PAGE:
Begging schemes: the Price of Admission?
It seems that I’m inclined to fall prey to begging schemes if I’ve been off the road for a while. I’m not talking about street begging – it is a serious and separate issue. I’m talking about the scams.
My most recent experience was with students in Santiago, Chile. Their shtick is to approach you with a poem in English and Spanish. They are giving you this poem for a small donation for their studies. Then they find out where you’re from. They educate you on their education system – how expensive it is. They make suggestions for you as a tourist. They help you out. And then they go in for the close. “Can you help me with some money for school?” At this point, they’re not looking for a small donation, they’re looking for more.
This is a begging scheme. Once they have been kind to you and you’ve exchanged a few laughs, it’s hard to walk away without giving something.
The young woman had given me valuable tourist advice in a city where I was having difficulty finding the tourist office! I gave 2500 pesos – $5. She requested more. I refused. At that point I knew it was a scheme but I figured that it was my price of admission on this particular trip. The cost of getting oriented. However, I only pay to enter once. I met a number of other students in the same situation during my time there. I politely dismissed them.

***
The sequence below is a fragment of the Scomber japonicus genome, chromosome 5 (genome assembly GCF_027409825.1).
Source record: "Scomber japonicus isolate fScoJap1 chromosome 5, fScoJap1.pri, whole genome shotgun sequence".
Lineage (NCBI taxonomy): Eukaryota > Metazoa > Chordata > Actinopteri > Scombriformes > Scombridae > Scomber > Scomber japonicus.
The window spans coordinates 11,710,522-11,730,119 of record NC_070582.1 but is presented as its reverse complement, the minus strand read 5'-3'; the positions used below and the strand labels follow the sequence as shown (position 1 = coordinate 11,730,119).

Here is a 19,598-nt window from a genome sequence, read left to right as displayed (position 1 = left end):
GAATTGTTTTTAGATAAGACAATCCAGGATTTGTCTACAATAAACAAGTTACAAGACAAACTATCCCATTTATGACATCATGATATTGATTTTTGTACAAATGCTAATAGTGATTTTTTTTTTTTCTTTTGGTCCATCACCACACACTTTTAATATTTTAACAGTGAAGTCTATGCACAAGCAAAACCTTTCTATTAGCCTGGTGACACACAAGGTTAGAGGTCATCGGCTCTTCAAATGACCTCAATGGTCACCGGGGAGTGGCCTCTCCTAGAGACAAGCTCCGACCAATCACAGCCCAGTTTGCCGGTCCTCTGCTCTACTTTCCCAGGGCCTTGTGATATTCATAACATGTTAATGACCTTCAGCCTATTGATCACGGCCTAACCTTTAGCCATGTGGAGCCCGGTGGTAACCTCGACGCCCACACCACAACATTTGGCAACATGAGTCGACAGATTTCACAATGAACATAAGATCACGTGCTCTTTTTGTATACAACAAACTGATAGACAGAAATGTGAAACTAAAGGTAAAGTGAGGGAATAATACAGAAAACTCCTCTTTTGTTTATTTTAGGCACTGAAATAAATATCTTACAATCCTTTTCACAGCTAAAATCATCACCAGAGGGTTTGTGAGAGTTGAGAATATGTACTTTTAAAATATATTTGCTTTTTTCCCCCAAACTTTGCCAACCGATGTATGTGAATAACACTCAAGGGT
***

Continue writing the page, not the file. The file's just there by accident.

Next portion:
More challenging situations.
Dismissing healthy people begging is easy but walking past people who are obviously in need is difficult. However, in most cases, I do walk by. I don’t want to support a system that locks people into poverty and encourages people to go as far as mutilating a child to be more successful at the family business of begging.
From Paris to Mumbai, people beg for a profession and children are recruited to support the process. As travelers, we need to think about what they are doing and what we are doing.
My intention here is not to suggest how you should think about this issue but to raise the topic and direct you to two recent articles on the subject. I point you to the discussion comments even more than the posts themselves.
As for me, I don’t give to beggars often but when I do it is based on the particular person and situation.
I once gave to a woman who was bad at begging. She was clumsy at it. It was clearly new to her and she was uncomfortable. I gave her $5 and she sprang into my arms and hugged me with tears in her eyes. I knew that I had done the right thing at that moment.